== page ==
An alien star - known as Scholz's star - passed through our Solar System just 70,000 years ago.
Something like this only occurs every nine million years.
Astronomers say no other star is known to have approached this close to our Sun.
This small, old, cool star, is also known as a ''red dwarf''.
The alien star came five times closer than our current nearest neighbour.
That's a star called Proxima Centauri.
It is the closest to the Sun and the Hubble Space Telescope took this picture.
It lies 4.2 light-years from Earth. A light-year is a measurement of the distance that light can travel in one year.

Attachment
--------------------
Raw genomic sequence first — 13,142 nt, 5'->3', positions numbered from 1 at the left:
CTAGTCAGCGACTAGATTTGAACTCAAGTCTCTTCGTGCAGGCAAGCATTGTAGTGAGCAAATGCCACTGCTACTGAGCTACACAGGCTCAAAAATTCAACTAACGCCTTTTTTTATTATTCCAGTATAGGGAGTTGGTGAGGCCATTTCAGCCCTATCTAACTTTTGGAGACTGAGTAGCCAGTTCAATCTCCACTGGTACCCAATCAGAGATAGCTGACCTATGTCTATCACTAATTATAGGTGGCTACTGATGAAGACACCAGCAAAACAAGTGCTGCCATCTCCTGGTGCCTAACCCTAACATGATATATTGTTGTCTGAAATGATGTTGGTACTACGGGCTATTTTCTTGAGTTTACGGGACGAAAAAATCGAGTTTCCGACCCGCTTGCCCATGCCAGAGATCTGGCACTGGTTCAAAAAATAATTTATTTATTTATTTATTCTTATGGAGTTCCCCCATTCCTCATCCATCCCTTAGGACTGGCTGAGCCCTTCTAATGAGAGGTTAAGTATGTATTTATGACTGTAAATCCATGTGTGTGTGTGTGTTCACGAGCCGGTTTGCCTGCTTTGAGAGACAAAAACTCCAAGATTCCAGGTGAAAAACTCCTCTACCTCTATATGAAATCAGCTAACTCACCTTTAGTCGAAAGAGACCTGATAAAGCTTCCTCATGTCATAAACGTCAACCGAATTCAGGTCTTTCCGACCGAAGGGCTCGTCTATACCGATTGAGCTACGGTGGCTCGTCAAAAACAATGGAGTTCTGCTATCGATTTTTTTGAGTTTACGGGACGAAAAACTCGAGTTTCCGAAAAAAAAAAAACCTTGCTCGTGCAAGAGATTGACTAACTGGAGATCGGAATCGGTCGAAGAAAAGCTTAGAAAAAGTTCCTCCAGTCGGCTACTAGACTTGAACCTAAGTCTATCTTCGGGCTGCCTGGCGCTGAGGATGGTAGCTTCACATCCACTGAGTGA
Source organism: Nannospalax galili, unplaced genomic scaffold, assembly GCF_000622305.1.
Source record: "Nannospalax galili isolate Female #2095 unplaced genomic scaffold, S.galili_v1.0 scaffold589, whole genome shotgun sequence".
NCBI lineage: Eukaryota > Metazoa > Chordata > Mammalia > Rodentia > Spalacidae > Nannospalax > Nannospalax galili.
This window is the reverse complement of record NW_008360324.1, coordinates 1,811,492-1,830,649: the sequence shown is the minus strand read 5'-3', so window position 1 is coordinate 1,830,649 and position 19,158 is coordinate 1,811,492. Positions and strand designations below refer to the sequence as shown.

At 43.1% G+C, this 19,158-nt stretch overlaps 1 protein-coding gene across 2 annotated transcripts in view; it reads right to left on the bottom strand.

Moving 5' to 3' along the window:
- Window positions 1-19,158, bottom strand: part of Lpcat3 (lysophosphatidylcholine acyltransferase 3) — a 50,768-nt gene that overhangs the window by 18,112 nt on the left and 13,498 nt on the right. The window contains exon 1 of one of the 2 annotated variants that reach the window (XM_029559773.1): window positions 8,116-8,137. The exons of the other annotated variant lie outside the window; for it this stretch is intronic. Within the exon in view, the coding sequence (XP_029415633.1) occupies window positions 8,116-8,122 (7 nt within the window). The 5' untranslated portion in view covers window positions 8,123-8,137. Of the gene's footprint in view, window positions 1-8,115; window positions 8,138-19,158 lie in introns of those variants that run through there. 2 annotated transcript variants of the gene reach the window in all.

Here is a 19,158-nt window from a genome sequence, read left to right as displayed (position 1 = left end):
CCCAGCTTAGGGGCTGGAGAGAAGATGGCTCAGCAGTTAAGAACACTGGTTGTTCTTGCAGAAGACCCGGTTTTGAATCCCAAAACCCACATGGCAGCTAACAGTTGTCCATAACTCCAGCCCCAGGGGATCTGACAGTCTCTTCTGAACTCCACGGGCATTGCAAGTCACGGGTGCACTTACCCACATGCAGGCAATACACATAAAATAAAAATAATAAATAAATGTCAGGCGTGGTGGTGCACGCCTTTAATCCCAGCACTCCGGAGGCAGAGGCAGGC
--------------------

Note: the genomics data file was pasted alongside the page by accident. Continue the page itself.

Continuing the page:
Light moves at a speed of about 300,000 kilometres a second.
This alien star passed within 0.8 light years of the Sun.
Scholz's star travelled through what is known as the "outer Oort Cloud" - a region at the edge of the Solar System.
It's filled with trillions of comets a mile or more across.
While this is the closest fly-by to have been found so far, Dr Eric Mamajek from the University of Rochester, in New York, says doesn't think it's uncommon for alien stars to buzz the Sun.
He says a star probably passes through the Oort Cloud every 100,000 years, or so.
But he says an approach as close - or closer - than the one made by Scholz's star, is rare.
"So it is a bit of a strange coincidence that we happen to have caught one that passed so close within the past 100,000 years or so."